This biography was reviewed by Rory Costello and Michael Tow and fact-checked by Paul Proia.
Sources for the biographical info provided above include the Charlie Eden file at the Giamatti Research Center, National Baseball Hall of Fame and Museum, Cooperstown, New York; the Eden profiles published in Major League Baseball Profiles, 1871-1900, Vol. 1, David Nemec, ed. (Lincoln: University of Nebraska Press, 2011), and the New York Clipper, September 20, 1884; and US Census data from Ancestry.com. Unless otherwise specified, stats have been taken from Baseball-Reference.
1 The other Eden children were Henrietta (born 1848), twins Elizabeth and Mary (1850), William (1852), Lee (1857), James (1860), Katherine (1862) and Lena (1865).
2 “Base Ball,” Indianapolis News, September 2, 1875: 4.
3 “Base Ball,” Indianapolis News, September 25, 1875: 3.
4 Indianapolis News, May 3, 1877: 4. Baseball-Reference erroneously lists Eden as a member of the League Alliance club in Indianapolis during the 1877 season.
5 “Base Ball,” Indianapolis News, August 17, 1877: 1; and “The Minneapolis Browns Disband,” Chicago Inter Ocean, August 16, 1877: 2.
6 Chicago Tribune, August 18, 1877: 5. The box score of the Chicago Inter Ocean, August 18, 1877: 5, has him going three-for-four and credits Eden with two putouts.
7 “Ball and Bat,” Cleveland Leader, May 7, 1878: 8.
8 “Our Boys,” Cleveland Leader, July 3, 1878: 8.
9 “Our Boys.”
10 Cleveland Plain Dealer, September 14, 1878: 1.
11 “Indianapolis,” Cincinnati Gazette, March 27, 1879: 3, and “About People,” Indianapolis Sentinel, March 27, 1879: 8.
12 “General Notes,” Cleveland Leader, March 27, 1879: 8.
13 “The National Game,” Chicago Tribune, March 21, 1880: 7; and “In and Out-Door Sports,” Cleveland Plain Dealer, March 10, 1880: 1. The other clubs in the Northwestern League were located in St. Louis, Kansas City, Topeka (Kansas), St. Joseph (Missouri), and Adrian (Michigan).
14 “General Notes,” Cleveland Leader, April 15, 1880: 3.
15 Cincinnati Enquirer, August 6, 1880: 5.
16 Indianapolis Star, May 10, 1907: 15.
17 “Wm. H. Eden Dead,” Indianapolis News, June 7, 1899: 9.
18 “An Interesting Game,” Indianapolis Journal, July 6, 1883: 9.
19 Sporting Life, November 14, 1883: 2. Baseball-Reference has no 1883 stats for Eden.
20 Sporting Life, November 14, 1883: 2.
21 “On the Fly,” Sporting Life, October 15, 1883: 6.
22 “News and Notes,” Sporting Life, April 9, 1884: 5.
23 “On the Fly;” and “Phillips at Work,” Sporting Life, January 9, 1884: 2. Horace Phillips was the manager of the Grand Rapids club.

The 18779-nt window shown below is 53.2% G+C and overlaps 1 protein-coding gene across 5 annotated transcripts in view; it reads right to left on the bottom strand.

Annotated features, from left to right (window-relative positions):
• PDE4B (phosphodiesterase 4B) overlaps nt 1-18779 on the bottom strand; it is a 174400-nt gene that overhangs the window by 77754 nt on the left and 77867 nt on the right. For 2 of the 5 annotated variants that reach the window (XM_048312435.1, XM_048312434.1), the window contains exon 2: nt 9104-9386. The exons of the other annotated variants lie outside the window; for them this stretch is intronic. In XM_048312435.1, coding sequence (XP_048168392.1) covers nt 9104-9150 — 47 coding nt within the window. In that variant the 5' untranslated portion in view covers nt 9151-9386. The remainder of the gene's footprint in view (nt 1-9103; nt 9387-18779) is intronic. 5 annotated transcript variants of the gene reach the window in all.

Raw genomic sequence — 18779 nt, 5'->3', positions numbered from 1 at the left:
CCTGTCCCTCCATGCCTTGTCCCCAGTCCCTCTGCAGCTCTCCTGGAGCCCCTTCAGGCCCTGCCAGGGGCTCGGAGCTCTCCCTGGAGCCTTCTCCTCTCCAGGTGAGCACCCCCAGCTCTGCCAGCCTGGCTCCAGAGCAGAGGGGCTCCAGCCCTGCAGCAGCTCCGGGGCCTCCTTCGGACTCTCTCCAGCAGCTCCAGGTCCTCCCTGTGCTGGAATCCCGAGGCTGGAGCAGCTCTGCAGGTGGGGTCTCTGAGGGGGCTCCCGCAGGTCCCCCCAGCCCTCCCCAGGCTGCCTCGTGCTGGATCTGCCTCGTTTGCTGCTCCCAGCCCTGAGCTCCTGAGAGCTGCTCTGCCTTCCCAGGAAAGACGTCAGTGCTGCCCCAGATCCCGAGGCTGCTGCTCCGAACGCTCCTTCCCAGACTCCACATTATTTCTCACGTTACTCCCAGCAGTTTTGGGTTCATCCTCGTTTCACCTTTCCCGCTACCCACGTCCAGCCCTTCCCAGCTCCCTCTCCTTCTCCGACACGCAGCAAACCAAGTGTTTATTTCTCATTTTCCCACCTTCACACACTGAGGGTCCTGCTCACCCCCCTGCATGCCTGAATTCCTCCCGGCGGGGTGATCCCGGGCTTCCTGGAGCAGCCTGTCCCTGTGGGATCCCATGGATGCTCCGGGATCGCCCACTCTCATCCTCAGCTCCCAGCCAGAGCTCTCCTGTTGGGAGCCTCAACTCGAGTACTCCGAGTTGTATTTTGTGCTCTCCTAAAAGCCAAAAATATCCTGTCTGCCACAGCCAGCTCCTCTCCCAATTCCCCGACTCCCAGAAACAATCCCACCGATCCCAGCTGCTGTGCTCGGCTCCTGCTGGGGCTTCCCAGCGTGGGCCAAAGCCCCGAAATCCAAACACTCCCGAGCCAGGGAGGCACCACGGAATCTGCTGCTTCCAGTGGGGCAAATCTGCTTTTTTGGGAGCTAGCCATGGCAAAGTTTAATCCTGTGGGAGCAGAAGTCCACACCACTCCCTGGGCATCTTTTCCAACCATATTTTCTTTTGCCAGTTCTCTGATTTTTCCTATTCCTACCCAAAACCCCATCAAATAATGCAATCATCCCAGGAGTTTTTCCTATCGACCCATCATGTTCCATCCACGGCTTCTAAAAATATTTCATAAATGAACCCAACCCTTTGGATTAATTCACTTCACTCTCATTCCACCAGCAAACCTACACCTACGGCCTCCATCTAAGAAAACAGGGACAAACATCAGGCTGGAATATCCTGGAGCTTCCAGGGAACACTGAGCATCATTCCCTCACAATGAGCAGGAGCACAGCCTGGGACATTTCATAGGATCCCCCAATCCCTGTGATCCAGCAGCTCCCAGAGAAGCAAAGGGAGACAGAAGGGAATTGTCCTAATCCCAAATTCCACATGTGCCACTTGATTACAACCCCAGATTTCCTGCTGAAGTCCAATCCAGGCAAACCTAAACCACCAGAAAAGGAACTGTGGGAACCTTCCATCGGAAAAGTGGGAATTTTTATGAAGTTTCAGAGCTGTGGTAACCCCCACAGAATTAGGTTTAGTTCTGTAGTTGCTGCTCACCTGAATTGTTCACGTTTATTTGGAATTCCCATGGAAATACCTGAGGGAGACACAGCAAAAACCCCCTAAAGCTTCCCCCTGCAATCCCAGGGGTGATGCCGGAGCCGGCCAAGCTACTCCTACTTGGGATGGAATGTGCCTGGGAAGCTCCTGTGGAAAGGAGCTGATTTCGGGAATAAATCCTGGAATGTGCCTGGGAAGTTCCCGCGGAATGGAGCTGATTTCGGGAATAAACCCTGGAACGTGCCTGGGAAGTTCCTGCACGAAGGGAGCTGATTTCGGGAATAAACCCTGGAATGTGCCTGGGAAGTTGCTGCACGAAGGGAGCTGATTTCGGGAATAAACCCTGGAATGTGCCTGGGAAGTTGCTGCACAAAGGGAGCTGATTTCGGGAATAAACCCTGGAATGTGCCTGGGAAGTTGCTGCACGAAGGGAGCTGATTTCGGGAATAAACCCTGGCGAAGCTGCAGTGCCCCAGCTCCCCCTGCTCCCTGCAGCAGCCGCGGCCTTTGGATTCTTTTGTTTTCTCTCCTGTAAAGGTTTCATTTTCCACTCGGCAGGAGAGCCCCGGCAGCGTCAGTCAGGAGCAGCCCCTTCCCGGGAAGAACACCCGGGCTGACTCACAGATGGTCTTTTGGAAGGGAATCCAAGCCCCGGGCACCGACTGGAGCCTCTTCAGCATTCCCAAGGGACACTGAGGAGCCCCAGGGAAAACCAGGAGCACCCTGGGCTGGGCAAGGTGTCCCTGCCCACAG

24 “Base-Ball,” Indianapolis News, April 1, 1884: 4.
26 No contract has been found between Eden and any Union Association team for 1884.
27 “Their First Defeat,” Pittsburgh Commercial Gazette, April 18, 1884: 2.
28 St. Paul Globe, August 3, 1884: 9; and “Old Blues Player Spotlight – Charlie Eden,” Cleveland.com (website), accessed March 20, 2022, https://www.cleveland.com/cbbc/2010/03/old_blues_player_spotlight_-_c.html
29 “Northwestern League,” Sporting Life, August 20, 1884: 2.
30 “Base Ball Squads,” Muskegon (Michigan) Chronicle, August 29, 1884: 3. In 58 games for Grand Rapids, Eden batted .280, with 24 extra-base hits and a career-high .451 slugging average. He also posted a 1-0 record with a 2.45 ERA in two pitching appearances.
31 “A Fond Farewell,” Pittsburgh Commercial Gazette, October 16, 1884: 2.
32 Some wretched defensive work as a third baseman and pitcher lowered Eden’s season fielding average to .794 in 98 games overall.
33 “Base Ball Notes,” Cleveland Plain Dealer, October 13, 1885: 6: “Charley Eden says he will play ball no more. He is to be married in two weeks.” See also, “Notes and Comments,” Sporting Life, October 21, 1885: 3.
34 In early 1887, a consortium of sports-minded Indianapolis businessmen acquired the failing St. Louis Maroons and relocated that National League franchise to their city. This version of the Indianapolis Hoosiers was a NL club during 1887-1889.
35 “The Search for Another Pitcher,” Indianapolis Journal, May 12, 1887: 3.
36 “Notes,” Indianapolis News, May 24, 1887: 1.
37 “Eden Retires Permanently,” Indianapolis Journal, May 26, 1887: 3.
38 “Eden Retires Permanently.”
39 “Base-Ball Notes,” Indianapolis Journal, June 4, 1887: 5.
40 “Sporting Notes,” Indianapolis News, April 16, 1893: 6.
41 “Personal, Local and General Notes,” Indianapolis Journal, April 19, 1895: 6.
42 As reflected in Cincinnati city directories, 1899-1920.
43 “Baseball Veteran Dies,” (Zanesville, Ohio) Times Recorder, September 18, 1920: 1.